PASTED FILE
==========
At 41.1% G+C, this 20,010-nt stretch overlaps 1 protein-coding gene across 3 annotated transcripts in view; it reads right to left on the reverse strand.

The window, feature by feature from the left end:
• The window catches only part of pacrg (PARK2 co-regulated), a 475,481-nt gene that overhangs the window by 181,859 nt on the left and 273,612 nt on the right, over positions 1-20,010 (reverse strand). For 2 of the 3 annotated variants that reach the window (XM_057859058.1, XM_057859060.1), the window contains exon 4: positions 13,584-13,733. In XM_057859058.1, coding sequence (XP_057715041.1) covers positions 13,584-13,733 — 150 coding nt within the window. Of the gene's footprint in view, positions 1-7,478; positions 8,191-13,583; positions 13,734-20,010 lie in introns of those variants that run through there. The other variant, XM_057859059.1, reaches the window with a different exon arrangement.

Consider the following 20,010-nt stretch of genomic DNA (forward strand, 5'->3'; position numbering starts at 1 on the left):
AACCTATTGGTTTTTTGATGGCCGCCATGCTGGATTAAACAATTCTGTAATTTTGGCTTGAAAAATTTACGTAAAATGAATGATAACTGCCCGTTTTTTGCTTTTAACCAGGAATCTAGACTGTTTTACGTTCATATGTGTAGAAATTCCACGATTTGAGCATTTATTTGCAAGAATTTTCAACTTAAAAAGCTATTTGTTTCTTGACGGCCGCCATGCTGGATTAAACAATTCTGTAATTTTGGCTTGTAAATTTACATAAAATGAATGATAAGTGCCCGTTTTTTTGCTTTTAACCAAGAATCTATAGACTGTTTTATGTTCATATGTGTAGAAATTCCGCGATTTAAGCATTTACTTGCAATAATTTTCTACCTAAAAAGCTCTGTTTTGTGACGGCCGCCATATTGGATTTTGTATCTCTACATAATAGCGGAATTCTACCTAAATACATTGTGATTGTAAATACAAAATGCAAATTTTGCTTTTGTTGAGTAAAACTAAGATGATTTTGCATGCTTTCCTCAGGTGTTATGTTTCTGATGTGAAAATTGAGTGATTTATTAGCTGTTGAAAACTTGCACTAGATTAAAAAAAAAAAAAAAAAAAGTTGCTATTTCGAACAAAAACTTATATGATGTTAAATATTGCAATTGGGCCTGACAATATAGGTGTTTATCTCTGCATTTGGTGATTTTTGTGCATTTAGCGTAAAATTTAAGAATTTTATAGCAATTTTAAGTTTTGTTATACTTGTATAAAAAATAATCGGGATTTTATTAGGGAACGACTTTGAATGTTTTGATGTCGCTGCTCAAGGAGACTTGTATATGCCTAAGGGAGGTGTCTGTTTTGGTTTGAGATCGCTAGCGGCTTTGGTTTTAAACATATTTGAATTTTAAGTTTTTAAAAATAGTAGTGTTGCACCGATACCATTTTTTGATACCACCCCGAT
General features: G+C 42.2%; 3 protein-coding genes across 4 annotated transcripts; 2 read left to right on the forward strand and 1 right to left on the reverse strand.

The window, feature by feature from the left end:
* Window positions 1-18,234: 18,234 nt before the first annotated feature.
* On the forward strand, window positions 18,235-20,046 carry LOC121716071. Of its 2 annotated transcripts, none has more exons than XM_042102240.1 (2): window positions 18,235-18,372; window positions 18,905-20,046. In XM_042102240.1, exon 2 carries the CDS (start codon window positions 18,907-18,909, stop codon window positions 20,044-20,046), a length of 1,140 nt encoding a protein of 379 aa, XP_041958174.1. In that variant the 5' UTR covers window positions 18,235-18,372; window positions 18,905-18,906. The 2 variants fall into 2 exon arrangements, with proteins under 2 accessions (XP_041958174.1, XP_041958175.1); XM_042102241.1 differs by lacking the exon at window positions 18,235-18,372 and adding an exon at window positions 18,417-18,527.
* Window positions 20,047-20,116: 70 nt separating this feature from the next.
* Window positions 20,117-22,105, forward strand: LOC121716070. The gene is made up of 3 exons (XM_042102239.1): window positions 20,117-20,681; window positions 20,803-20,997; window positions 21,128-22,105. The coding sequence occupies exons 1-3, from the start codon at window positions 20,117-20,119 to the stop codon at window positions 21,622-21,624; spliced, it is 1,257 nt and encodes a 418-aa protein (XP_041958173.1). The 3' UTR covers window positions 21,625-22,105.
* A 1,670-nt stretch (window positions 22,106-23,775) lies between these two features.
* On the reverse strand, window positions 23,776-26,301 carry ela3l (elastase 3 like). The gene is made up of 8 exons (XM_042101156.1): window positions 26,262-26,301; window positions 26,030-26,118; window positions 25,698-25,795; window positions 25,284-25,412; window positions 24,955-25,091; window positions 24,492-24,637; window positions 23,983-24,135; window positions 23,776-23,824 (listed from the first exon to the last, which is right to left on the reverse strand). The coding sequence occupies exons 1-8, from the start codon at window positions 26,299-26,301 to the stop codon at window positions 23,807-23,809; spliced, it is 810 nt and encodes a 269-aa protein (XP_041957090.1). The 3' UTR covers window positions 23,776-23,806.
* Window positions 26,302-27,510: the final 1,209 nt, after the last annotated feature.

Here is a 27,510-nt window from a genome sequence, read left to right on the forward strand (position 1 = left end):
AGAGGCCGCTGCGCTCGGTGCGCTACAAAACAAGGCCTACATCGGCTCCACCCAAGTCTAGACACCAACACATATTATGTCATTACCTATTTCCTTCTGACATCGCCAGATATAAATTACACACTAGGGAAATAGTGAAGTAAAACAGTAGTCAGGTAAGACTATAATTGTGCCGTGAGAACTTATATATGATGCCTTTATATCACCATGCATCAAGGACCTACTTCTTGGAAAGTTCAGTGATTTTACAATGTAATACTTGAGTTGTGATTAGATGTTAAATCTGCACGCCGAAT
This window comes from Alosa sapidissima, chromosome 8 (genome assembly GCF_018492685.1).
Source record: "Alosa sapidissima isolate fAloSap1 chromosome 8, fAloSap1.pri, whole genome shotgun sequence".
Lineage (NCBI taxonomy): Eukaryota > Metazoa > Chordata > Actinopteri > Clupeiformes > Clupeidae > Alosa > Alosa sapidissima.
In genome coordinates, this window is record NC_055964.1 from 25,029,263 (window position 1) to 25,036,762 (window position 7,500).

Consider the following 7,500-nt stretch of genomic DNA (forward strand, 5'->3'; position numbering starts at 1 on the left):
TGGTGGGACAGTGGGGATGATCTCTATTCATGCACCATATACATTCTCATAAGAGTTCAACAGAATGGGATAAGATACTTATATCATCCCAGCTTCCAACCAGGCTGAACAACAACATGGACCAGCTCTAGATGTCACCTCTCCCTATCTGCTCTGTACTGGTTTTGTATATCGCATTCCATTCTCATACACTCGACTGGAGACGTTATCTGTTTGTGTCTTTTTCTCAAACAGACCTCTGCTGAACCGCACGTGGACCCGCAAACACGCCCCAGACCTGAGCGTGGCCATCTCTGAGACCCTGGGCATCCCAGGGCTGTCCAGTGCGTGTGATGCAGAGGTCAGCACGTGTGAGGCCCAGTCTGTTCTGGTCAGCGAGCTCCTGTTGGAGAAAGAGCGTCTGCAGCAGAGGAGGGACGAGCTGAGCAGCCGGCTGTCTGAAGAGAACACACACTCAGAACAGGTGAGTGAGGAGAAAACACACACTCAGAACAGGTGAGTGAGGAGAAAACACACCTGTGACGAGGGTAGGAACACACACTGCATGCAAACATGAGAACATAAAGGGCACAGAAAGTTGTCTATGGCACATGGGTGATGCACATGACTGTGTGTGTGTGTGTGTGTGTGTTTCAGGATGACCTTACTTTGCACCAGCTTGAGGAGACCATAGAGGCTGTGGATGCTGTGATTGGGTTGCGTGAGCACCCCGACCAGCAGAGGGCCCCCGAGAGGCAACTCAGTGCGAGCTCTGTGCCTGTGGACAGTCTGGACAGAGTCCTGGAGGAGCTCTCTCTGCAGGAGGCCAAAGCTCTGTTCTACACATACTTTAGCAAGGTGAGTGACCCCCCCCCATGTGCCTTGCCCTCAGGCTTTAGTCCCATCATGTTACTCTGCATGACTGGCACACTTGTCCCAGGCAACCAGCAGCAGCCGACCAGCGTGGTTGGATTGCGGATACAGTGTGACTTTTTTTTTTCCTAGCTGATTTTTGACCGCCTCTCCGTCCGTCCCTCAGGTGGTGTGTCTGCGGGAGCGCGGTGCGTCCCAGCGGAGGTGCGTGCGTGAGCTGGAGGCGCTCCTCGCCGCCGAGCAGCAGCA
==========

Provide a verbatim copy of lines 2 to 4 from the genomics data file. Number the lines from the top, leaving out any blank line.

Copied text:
The window, feature by feature from the left end:
• The window catches only part of pacrg (PARK2 co-regulated), a 475,481-nt gene that overhangs the window by 181,859 nt on the left and 273,612 nt on the right, over positions 1-20,010 (reverse strand). For 2 of the 3 annotated variants that reach the window (XM_057859058.1, XM_057859060.1), the window contains exon 4: positions 13,584-13,733. In XM_057859058.1, coding sequence (XP_057715041.1) covers positions 13,584-13,733 — 150 coding nt within the window. Of the gene's footprint in view, positions 1-7,478; positions 8,191-13,583; positions 13,734-20,010 lie in introns of those variants that run through there. The other variant, XM_057859059.1, reaches the window with a different exon arrangement.

Consider the following 20,010-nt stretch of genomic DNA (forward strand, 5'->3'; position numbering starts at 1 on the left):